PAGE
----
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Hawaii Inmate Deaths Are The Highest In 10 Years. But The State Can’t Say Why Corrections officials still aren’t providing a cause of death for 20 of the 23 prisoners who died in Hawaii prisons and jails last year.

by Kevin Dayton

Hawaii had more inmates die in its prisons and jails last year than any other year in at least the past decade, a grim statistic that includes at least six prisoners who died after becoming ill with COVID-19 in the state’s largest prison.

The 23 deaths recorded in Hawaii correctional facilities in 2021 are more than any other year since 2012, but officials with the Department of Public Safety could not say if that death toll is an all-time record. The mortality data compiled by the department only extends back to 2012, according to a spokeswoman.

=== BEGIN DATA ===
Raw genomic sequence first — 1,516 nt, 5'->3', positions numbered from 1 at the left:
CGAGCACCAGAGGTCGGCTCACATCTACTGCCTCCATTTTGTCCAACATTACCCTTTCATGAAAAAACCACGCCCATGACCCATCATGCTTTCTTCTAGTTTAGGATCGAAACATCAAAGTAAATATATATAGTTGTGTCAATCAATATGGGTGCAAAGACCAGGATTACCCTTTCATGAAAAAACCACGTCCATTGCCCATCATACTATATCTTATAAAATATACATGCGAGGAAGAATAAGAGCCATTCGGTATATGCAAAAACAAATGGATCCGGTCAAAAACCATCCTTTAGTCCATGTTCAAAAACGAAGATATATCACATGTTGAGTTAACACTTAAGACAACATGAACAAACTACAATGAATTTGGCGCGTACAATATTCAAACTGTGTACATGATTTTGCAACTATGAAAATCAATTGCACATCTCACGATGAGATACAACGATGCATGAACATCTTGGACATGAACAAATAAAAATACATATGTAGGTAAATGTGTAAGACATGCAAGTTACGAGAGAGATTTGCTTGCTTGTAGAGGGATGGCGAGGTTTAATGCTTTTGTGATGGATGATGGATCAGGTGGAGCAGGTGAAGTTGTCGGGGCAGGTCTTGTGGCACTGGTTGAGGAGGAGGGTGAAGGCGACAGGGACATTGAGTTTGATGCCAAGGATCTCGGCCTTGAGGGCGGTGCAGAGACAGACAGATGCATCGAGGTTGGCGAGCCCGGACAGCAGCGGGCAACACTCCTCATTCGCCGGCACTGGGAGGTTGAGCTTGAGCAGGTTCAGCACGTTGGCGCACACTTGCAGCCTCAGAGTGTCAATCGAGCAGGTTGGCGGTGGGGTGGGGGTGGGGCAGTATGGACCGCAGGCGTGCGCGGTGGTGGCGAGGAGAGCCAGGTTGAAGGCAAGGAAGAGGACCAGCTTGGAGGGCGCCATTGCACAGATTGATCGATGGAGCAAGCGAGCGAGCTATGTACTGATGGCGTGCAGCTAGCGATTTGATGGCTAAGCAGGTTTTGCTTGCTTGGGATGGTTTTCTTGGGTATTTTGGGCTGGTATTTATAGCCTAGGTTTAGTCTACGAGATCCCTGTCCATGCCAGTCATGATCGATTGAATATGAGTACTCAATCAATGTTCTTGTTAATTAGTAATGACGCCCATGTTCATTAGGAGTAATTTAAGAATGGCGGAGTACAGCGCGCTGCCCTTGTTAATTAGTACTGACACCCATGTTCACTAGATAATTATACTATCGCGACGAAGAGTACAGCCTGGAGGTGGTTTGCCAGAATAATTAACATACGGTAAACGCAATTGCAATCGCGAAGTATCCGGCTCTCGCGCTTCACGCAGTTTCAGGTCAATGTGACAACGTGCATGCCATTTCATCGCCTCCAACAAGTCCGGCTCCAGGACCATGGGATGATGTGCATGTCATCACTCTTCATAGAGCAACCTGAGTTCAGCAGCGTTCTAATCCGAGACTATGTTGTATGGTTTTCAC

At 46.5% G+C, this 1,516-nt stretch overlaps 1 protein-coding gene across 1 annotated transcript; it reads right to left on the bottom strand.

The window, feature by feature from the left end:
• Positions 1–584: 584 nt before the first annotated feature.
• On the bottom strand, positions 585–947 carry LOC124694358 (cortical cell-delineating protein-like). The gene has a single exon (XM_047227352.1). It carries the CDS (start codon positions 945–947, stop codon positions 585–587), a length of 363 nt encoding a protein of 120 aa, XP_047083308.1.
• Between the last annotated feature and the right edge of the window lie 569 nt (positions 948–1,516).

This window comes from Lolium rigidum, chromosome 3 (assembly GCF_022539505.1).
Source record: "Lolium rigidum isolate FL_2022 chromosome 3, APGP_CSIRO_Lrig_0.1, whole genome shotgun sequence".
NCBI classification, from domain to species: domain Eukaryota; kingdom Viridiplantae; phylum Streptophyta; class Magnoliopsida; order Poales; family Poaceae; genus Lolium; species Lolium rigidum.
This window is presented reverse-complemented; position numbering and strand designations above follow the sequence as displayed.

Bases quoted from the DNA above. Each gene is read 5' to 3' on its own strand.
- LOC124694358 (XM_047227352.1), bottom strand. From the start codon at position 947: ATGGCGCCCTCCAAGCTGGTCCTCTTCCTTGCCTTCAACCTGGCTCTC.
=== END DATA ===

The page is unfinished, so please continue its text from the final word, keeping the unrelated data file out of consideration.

All but one of the inmates who died last year were men, and Halawa had the most deaths by far with 13. Oahu Community Correctional Center reported three deaths, and Maui Community Correctional Center reported two deaths last year. The other fatalities were scattered across five other correctional facilities in Hawaii and Arizona.

The pandemic had a significant impact on the number of fatalities inside. The state announced last February that six unidentified prisoners at Halawa Correctional Facility died in January and February of last year in what were described as “COVID-19-related deaths.”